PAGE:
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MARIANA IN THE SOUTH.

WITH one black shadow at its feet,

The house thro' all the level shines, Close-latticed to the brooding heat,

And silent in its dusty vines:
A faint-blue ridge upon the right,

An empty river-bed before,
And shallows on a distant shore,
In glaring sand and inlets bright.

But "Ave Mary," made she moan,

And "Ave Mary," night and morn,
And "Ah," she sang, "to be all alone,
To live forgotten, and love forlorn."

She, as her carol sadder grew,

From brow and bosom slowly down
Thro' rosy taper fingers drew

Her streaming curls of deepest brown
To left and right, and made appear,
Still-lighted in a secret shrine,
Her melancholy eyes divine,
The home of woe without a tear.

And "Ave Mary," was her moan,

"Madonna, sad is night and morn;" And "Ah," she sang, "to be all alone, To live forgotten, and love forlorn."

Till all the crimson changed, and past
Into deep orange o'er the sea,
Low on her knees herself she cast,

Before Our Lady murmur'd she; Complaining, "Mother, give me grace . To help me of my weary load." And on the liquid mirror glow'd The clear perfection of her face.

"Is this the form," she made her moan,

"That won his praises night and morn?" And "Ah," she said, "but I wake alone, I sleep forgotten, I wake forlorn.'

Nor bird would sing, nor lamb would bleat,
Nor any cloud would cross the vault,
But day increased from heat to heat,

On stony drought and steaming salt;
Till now at noon she slept again,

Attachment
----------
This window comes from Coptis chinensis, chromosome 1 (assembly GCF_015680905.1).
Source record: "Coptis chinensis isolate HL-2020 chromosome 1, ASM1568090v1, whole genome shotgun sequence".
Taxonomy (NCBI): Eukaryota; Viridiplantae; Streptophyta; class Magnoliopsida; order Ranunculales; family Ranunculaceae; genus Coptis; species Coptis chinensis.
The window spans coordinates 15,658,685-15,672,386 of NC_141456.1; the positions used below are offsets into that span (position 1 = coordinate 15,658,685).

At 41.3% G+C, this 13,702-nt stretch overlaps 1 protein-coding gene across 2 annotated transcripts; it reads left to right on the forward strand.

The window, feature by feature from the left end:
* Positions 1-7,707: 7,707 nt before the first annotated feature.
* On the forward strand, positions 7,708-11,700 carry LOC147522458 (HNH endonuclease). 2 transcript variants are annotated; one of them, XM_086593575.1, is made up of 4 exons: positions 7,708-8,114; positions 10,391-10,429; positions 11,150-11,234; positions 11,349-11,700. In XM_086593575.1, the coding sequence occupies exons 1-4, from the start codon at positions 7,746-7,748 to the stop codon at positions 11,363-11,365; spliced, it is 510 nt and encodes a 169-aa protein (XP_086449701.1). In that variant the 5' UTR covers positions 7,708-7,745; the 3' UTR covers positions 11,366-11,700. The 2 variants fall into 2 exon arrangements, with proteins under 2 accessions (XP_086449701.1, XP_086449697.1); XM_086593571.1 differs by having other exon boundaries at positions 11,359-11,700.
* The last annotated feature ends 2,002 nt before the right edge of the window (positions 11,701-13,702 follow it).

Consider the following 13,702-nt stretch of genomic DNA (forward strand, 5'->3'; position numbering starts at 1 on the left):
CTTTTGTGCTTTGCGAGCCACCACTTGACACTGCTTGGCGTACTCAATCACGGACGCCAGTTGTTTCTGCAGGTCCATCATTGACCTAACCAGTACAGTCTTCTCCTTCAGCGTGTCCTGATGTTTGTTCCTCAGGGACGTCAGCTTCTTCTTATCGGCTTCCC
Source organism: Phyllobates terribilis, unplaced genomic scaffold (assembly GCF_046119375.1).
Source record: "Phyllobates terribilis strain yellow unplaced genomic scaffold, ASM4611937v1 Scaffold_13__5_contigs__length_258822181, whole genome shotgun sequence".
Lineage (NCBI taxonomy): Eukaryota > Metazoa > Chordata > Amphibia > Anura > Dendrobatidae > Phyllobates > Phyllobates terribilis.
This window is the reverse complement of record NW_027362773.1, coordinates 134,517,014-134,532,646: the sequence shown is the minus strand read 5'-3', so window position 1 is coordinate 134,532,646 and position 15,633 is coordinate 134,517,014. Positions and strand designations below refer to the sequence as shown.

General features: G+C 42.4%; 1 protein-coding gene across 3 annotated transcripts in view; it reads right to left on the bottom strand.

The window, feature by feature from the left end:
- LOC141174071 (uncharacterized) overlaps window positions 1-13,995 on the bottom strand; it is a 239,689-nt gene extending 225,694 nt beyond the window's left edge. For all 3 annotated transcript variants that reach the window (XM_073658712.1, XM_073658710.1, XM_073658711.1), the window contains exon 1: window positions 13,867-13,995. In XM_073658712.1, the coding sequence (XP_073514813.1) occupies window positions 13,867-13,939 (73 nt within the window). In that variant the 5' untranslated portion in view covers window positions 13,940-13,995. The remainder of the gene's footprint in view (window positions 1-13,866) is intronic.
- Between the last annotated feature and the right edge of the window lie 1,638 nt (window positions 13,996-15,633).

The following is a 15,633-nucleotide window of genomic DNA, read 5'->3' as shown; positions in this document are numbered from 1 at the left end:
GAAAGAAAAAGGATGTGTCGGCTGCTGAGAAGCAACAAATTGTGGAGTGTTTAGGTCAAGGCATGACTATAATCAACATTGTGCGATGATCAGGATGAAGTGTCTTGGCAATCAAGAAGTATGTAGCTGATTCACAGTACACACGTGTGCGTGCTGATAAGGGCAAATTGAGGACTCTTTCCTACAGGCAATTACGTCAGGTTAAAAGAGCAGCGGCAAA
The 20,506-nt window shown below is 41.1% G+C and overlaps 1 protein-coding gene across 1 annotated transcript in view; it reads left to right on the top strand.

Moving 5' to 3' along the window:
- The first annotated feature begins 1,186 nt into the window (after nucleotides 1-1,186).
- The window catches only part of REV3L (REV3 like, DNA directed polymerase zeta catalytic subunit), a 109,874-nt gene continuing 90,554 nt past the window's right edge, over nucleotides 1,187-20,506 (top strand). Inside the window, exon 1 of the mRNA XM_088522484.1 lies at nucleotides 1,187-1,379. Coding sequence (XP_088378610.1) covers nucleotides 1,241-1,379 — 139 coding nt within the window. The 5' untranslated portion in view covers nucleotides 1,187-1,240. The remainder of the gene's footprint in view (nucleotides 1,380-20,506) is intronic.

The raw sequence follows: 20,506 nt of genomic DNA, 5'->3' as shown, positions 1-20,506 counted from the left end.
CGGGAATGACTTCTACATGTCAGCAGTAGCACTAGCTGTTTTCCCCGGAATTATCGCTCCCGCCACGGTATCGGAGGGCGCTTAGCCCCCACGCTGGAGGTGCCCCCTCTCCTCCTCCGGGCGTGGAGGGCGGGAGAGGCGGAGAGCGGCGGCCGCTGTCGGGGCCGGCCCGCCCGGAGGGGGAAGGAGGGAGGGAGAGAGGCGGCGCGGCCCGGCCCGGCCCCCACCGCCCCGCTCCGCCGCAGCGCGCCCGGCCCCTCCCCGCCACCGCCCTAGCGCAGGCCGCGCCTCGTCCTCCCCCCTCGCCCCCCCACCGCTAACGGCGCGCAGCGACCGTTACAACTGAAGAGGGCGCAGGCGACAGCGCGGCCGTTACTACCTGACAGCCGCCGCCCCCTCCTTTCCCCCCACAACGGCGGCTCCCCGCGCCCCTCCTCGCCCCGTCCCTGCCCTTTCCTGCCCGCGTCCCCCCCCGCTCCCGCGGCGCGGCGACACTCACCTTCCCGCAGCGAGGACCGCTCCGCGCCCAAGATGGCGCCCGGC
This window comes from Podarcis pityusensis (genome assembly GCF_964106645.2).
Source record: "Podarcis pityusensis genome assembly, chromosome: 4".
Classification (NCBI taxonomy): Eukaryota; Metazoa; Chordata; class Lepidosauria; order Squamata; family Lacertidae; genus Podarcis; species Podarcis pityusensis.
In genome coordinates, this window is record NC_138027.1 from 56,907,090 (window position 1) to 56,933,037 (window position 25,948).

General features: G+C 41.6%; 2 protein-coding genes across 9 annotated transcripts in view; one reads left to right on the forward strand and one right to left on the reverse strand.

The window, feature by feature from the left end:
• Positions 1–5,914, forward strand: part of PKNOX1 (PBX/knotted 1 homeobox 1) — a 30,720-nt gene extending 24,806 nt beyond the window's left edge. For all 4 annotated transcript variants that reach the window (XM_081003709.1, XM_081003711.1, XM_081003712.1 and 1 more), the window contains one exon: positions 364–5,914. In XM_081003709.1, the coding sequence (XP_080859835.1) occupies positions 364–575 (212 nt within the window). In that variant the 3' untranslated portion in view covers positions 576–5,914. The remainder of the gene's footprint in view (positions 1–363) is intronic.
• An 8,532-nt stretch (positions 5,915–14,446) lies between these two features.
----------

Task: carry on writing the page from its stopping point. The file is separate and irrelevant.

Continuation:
And seem'd knee-deep in mountain grass, And heard her native breezes pass, And runlets babbling down the glen.

She breathed in sleep a lower moan,

And murmuring, as at night and morn, She thought, "My spirit is here alone, Walks forgotten, and is forlorn.”

Dreaming, she knew it was a dream :

She felt he was and was not there.
She woke the babble of the stream

Fell, and, without, the steady glare
Shrank one sick willow sear and small.
The river-bed was dusty-white;
And all the furnace of the light
Struck up against the blinding wall.

She whisper'd, with a stifled moan

More inward than at night or morn, "Sweet Mother, let me not here alone Live forgotten and die forlorn."

And, rising, from her bosom drew
Old letters, breathing of her worth,
For "Love," they said, "must needs be true,
To what is loveliest upon earth."

An image seem'd to pass the door,

To look at her with slight, and say,

66

But now thy beauty flows away,

So be alone for evermore."

"O cruel heart," she changed her tone, "And cruel love, whose end is scorn, Is this the end to be left alone,

To live forgotten, and die forlorn ! "

But sometimes in the falling day

An image seem'd to pass the door, To look into her eyes and say,

"But thou shalt be alone no more." And flaming downward over all

From heat to heat the day decreased,

And slowly rounded to the east The one black shadow from the wall.

"The day to night," she made her moan,
"The day to night, the night to morn,
And day and night I am left alone

To live forgotten, and love forlorn."

At eve a dry cicala sung,

There came a sound as of the sea; Backward the lattice-blind she flung,

And lean'd upon the balcony. There all in spaces rosy-bright

Large Hesper glitter'd on her tears, And deepening thro' the silent spheres, Heaven over Heaven rose the night.

And weeping then she made her moan,
"The night comes on that knows not morn,